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Emmy adds to honours for School of Journalism alumnus Graeme Smith

By Antoinette Mercurio

Graeme Smith. Photo credit: Marc Bryan-Brown Photography.

Ryerson School of Journalism alumnus Graeme Smith won an Emmy Sept. 21 for his multimedia series Talking to the Taliban. Photo credit: Marc Bryan-Brown Photography.

Ryerson School of Journalism alumnus and Globe and Mail reporter Graeme Smith has won an Emmy award for his acclaimed series Talking to the Taliban.

Smith and the Globe team beat out entries from the New York Times, Washington Post and Reuters for the prestigious honour.

"One of the presenters joked on stage that whatever other awards you've won, the Emmys will be the only prize that your mother has heard of. We're a lucky bunch of people at The Globe and Mail - Jayson Taylor, Chris Manza, the rest of the project team - because we get to experiment with new ways of storytelling," he said.

The award was presented to Smith at the News and Documentary Emmys Sept. 21 in New York where the series won in the New Approaches to News and Documentary category. Talking to the Taliban included taped interviews with 42 Taliban foot soldiers discussing why they fight. The series was made public through online multimedia and print articles.

"Anyone who thinks journalism is in trouble should check out Graeme Smith's work. We need this kind of honest storytelling and critical insight more than ever, and fortunately our students and graduates are providing it," said Paul Knox, journalism chair.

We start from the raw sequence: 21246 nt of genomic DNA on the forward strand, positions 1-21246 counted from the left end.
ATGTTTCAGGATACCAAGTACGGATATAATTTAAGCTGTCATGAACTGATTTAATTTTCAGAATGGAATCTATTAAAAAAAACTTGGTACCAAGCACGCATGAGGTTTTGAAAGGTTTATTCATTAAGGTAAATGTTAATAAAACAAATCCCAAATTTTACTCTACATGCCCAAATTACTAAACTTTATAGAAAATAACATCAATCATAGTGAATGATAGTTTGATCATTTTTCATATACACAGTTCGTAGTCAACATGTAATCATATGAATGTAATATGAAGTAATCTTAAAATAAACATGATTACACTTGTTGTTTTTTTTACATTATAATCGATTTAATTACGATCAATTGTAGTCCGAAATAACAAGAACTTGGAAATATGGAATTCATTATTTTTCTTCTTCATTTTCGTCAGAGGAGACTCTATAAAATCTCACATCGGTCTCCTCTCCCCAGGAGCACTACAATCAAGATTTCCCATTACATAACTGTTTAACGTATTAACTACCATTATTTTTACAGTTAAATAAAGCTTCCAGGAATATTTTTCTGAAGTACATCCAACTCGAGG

The series has received many accolades, including an Online Journalism Award for best investigative piece by a large website, and a coveted Editor & Publisher "Eppy" online journalism award. Earlier this year, Talking to the Taliban received a National Newspaper Award (NNA), Canada's highest prize for print journalism, for the country's best multimedia feature and Smith accepted an NNA for international reporting.

For Smith, more important than the awards is the motivation to enhance understanding of what is going on in the world.

"When I volunteered to start up the Kandahar bureau in 2006 I had no idea we would reap these sort of awards - and that really wasn't my goal. A hunger for glory isn't enough to drive you into a war zone day after day, year after year. It's got to be something deeper. For me, it's a sort of zealous belief in the power of understanding. Maybe it's naive, but I really do think that humans can muddle through all kinds of problems if they can only grasp what's happening," he said.

This summer, Ryerson's Alumni magazine named Smith one of the University's Top 30 Under 30. He told the magazine that he has much more to accomplish: "I'm proud of my few small successes, but this is a long road and I will never reach the destination."

Smith has travelled extensively in his short career. Previously based in Moscow, he was stationed in Afghanistan from 2006 to 2009 and has devoted more time to southern Afghanistan than any other western journalist since the arrival of NATO forces in the region.

He is currently on leave from the Globe to write a book about Afghanistan. He's around campus, volunteering at the student paper, the Eyeopener.

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